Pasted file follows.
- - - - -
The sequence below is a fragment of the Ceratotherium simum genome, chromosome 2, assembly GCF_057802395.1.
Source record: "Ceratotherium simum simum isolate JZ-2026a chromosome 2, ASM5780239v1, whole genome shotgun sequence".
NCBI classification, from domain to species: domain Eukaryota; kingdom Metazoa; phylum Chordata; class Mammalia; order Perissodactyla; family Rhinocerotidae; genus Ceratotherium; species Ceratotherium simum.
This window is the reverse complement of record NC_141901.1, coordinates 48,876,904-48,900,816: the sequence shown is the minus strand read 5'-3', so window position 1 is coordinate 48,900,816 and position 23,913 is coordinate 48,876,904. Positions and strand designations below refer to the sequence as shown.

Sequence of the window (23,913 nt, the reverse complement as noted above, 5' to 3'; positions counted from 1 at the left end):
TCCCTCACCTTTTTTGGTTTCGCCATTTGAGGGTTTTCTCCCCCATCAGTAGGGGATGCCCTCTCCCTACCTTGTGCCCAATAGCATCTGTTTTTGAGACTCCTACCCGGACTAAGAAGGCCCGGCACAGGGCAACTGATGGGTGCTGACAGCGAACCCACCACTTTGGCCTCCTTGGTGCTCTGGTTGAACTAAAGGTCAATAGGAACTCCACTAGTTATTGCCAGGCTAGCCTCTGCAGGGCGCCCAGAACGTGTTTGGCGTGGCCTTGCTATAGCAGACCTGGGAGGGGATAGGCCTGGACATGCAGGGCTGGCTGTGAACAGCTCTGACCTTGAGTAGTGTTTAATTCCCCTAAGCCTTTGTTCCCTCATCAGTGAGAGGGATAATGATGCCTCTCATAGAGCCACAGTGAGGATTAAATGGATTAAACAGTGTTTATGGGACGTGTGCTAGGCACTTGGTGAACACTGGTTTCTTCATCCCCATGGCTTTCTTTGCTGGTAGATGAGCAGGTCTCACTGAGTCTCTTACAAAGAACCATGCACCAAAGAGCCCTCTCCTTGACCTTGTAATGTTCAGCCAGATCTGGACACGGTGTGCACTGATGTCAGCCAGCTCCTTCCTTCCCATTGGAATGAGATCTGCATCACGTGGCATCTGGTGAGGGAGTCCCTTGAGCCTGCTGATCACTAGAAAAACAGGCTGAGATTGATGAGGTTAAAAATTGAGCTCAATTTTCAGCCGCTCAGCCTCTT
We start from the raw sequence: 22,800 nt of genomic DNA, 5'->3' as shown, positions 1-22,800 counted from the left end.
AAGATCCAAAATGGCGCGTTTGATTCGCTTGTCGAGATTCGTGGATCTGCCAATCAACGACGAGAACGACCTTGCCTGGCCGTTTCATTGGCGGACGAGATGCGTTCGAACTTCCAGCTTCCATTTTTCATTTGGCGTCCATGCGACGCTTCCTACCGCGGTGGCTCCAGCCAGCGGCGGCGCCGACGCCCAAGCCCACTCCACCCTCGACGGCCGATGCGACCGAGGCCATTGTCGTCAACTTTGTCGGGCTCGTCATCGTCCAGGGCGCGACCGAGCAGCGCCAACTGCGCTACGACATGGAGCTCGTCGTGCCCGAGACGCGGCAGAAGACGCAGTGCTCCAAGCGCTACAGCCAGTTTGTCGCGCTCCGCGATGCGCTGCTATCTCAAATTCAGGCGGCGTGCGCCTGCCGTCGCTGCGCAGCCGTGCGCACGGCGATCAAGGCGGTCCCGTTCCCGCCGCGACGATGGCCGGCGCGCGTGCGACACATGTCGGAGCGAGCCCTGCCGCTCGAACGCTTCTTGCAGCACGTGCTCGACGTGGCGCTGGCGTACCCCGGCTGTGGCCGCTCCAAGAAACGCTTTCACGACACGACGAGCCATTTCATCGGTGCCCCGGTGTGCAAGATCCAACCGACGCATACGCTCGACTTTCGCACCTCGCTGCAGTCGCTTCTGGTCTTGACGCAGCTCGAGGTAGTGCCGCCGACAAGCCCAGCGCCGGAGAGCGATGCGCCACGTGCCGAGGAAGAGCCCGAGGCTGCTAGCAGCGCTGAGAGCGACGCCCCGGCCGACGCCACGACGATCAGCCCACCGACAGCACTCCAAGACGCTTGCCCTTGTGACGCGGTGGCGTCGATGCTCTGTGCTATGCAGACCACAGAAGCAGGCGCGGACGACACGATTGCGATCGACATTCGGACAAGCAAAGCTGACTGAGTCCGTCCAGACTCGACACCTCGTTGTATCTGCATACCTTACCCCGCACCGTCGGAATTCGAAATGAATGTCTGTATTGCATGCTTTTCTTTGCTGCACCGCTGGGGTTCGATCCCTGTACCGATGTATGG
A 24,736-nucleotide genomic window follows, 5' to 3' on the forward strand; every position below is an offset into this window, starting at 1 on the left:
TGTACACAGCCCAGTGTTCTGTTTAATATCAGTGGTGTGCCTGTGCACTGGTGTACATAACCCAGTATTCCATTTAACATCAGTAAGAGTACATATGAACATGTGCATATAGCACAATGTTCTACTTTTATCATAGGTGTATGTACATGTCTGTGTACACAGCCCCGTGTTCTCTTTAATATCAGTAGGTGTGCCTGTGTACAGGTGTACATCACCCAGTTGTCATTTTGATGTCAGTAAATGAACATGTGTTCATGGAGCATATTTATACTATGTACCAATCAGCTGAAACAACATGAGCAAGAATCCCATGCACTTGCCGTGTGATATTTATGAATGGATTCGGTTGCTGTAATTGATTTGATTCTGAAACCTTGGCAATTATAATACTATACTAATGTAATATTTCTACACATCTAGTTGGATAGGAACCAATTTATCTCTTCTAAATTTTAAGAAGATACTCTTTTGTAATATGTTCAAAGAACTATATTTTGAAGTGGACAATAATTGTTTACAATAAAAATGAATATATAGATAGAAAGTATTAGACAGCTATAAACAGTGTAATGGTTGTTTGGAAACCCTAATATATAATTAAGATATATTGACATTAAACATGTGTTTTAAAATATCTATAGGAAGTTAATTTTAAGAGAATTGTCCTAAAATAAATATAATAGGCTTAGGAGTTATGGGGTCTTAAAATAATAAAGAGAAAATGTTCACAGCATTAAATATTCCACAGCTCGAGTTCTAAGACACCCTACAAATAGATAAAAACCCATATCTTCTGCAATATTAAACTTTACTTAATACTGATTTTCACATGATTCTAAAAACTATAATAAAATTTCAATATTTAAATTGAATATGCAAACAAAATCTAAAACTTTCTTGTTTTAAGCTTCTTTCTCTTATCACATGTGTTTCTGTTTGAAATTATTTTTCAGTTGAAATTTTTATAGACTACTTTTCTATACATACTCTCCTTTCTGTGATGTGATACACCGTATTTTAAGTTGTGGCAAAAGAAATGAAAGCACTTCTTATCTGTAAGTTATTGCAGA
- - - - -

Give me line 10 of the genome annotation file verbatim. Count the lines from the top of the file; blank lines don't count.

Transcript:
TGTACACAGCCCAGTGTTCTGTTTAATATCAGTGGTGTGCCTGTGCACTGGTGTACATAACCCAGTATTCCATTTAACATCAGTAAGAGTACATATGAACATGTGCATATAGCACAATGTTCTACTTTTATCATAGGTGTATGTACATGTCTGTGTACACAGCCCCGTGTTCTCTTTAATATCAGTAGGTGTGCCTGTGTACAGGTGTACATCACCCAGTTGTCATTTTGATGTCAGTAAATGAACATGTGTTCATGGAGCATATTTATACTATGTACCAATCAGCTGAAACAACATGAGCAAGAATCCCATGCACTTGCCGTGTGATATTTATGAATGGATTCGGTTGCTGTAATTGATTTGATTCTGAAACCTTGGCAATTATAATACTATACTAATGTAATATTTCTACACATCTAGTTGGATAGGAACCAATTTATCTCTTCTAAATTTTAAGAAGATACTCTTTTGTAATATGTTCAAAGAACTATATTTTGAAGTGGACAATAATTGTTTACAATAAAAATGAATATATAGATAGAAAGTATTAGACAGCTATAAACAGTGTAATGGTTGTTTGGAAACCCTAATATATAATTAAGATATATTGACATTAAACATGTGTTTTAAAATATCTATAGGAAGTTAATTTTAAGAGAATTGTCCTAAAATAAATATAATAGGCTTAGGAGTTATGGGGTCTTAAAATAATAAAGAGAAAATGTTCACAGCATTAAATATTCCACAGCTCGAGTTCTAAGACACCCTACAAATAGATAAAAACCCATATCTTCTGCAATATTAAACTTTACTTAATACTGATTTTCACATGATTCTAAAAACTATAATAAAATTTCAATATTTAAATTGAATATGCAAACAAAATCTAAAACTTTCTTGTTTTAAGCTTCTTTCTCTTATCACATGTGTTTCTGTTTGAAATTATTTTTCAGTTGAAATTTTTATAGACTACTTTTCTATACATACTCTCCTTTCTGTGATGTGATACACCGTATTTTAAGTTGTGGCAAAAGAAATGAAAGCACTTCTTATCTGTAAGTTATTGCAGA